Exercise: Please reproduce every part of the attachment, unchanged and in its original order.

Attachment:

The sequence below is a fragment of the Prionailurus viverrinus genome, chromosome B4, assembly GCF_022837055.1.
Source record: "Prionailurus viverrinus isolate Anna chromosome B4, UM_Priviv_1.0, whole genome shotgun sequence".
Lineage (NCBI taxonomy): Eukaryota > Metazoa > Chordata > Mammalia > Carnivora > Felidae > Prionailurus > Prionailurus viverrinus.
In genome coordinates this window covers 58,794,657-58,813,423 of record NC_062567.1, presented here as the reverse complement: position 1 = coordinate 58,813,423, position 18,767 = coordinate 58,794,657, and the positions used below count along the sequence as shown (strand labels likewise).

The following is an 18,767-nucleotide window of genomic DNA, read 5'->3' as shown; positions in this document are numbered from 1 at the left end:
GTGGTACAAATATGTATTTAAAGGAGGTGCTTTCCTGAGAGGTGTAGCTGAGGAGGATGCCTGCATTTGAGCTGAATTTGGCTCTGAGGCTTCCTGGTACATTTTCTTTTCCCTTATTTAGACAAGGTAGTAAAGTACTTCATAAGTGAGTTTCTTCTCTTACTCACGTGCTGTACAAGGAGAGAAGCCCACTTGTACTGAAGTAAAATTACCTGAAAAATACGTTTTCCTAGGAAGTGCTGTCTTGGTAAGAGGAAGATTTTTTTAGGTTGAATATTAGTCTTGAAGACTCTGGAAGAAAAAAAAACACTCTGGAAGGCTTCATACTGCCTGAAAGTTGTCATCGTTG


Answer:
The sequence below is a fragment of the Prionailurus viverrinus genome, chromosome B4, assembly GCF_022837055.1.
Source record: "Prionailurus viverrinus isolate Anna chromosome B4, UM_Priviv_1.0, whole genome shotgun sequence".
Lineage (NCBI taxonomy): Eukaryota > Metazoa > Chordata > Mammalia > Carnivora > Felidae > Prionailurus > Prionailurus viverrinus.
In genome coordinates this window covers 58,794,657-58,813,423 of record NC_062567.1, presented here as the reverse complement: position 1 = coordinate 58,813,423, position 18,767 = coordinate 58,794,657, and the positions used below count along the sequence as shown (strand labels likewise).

The following is an 18,767-nucleotide window of genomic DNA, read 5'->3' as shown; positions in this document are numbered from 1 at the left end:
GTGGTACAAATATGTATTTAAAGGAGGTGCTTTCCTGAGAGGTGTAGCTGAGGAGGATGCCTGCATTTGAGCTGAATTTGGCTCTGAGGCTTCCTGGTACATTTTCTTTTCCCTTATTTAGACAAGGTAGTAAAGTACTTCATAAGTGAGTTTCTTCTCTTACTCACGTGCTGTACAAGGAGAGAAGCCCACTTGTACTGAAGTAAAATTACCTGAAAAATACGTTTTCCTAGGAAGTGCTGTCTTGGTAAGAGGAAGATTTTTTTAGGTTGAATATTAGTCTTGAAGACTCTGGAAGAAAAAAAAACACTCTGGAAGGCTTCATACTGCCTGAAAGTTGTCATCGTTG